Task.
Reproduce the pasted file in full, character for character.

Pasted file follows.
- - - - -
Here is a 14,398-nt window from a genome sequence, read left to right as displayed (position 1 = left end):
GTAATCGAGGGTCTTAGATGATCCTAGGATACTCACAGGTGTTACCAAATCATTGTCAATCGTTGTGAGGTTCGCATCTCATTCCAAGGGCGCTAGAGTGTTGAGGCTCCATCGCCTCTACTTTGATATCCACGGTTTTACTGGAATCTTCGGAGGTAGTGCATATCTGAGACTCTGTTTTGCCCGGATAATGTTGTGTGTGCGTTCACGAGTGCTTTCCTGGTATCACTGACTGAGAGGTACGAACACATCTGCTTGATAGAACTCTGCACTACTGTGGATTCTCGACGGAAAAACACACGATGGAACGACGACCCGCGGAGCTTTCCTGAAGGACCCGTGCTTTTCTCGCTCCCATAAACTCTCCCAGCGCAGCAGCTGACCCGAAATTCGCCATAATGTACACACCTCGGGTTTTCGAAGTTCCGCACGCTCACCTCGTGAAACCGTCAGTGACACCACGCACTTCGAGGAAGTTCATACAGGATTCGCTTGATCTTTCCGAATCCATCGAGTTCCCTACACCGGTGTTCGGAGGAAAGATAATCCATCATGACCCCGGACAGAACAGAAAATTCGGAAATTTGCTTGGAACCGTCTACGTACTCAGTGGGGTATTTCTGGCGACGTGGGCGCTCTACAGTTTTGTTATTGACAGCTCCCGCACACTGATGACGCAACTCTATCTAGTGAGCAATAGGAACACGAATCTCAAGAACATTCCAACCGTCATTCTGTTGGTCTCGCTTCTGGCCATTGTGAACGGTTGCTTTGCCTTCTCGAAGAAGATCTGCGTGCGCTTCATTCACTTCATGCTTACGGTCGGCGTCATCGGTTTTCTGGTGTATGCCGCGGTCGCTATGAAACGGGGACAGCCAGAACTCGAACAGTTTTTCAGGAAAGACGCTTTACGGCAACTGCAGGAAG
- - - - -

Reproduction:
Here is a 14,398-nt window from a genome sequence, read left to right as displayed (position 1 = left end):
GTAATCGAGGGTCTTAGATGATCCTAGGATACTCACAGGTGTTACCAAATCATTGTCAATCGTTGTGAGGTTCGCATCTCATTCCAAGGGCGCTAGAGTGTTGAGGCTCCATCGCCTCTACTTTGATATCCACGGTTTTACTGGAATCTTCGGAGGTAGTGCATATCTGAGACTCTGTTTTGCCCGGATAATGTTGTGTGTGCGTTCACGAGTGCTTTCCTGGTATCACTGACTGAGAGGTACGAACACATCTGCTTGATAGAACTCTGCACTACTGTGGATTCTCGACGGAAAAACACACGATGGAACGACGACCCGCGGAGCTTTCCTGAAGGACCCGTGCTTTTCTCGCTCCCATAAACTCTCCCAGCGCAGCAGCTGACCCGAAATTCGCCATAATGTACACACCTCGGGTTTTCGAAGTTCCGCACGCTCACCTCGTGAAACCGTCAGTGACACCACGCACTTCGAGGAAGTTCATACAGGATTCGCTTGATCTTTCCGAATCCATCGAGTTCCCTACACCGGTGTTCGGAGGAAAGATAATCCATCATGACCCCGGACAGAACAGAAAATTCGGAAATTTGCTTGGAACCGTCTACGTACTCAGTGGGGTATTTCTGGCGACGTGGGCGCTCTACAGTTTTGTTATTGACAGCTCCCGCACACTGATGACGCAACTCTATCTAGTGAGCAATAGGAACACGAATCTCAAGAACATTCCAACCGTCATTCTGTTGGTCTCGCTTCTGGCCATTGTGAACGGTTGCTTTGCCTTCTCGAAGAAGATCTGCGTGCGCTTCATTCACTTCATGCTTACGGTCGGCGTCATCGGTTTTCTGGTGTATGCCGCGGTCGCTATGAAACGGGGACAGCCAGAACTCGAACAGTTTTTCAGGAAAGACGCTTTACGGCAACTGCAGGAAG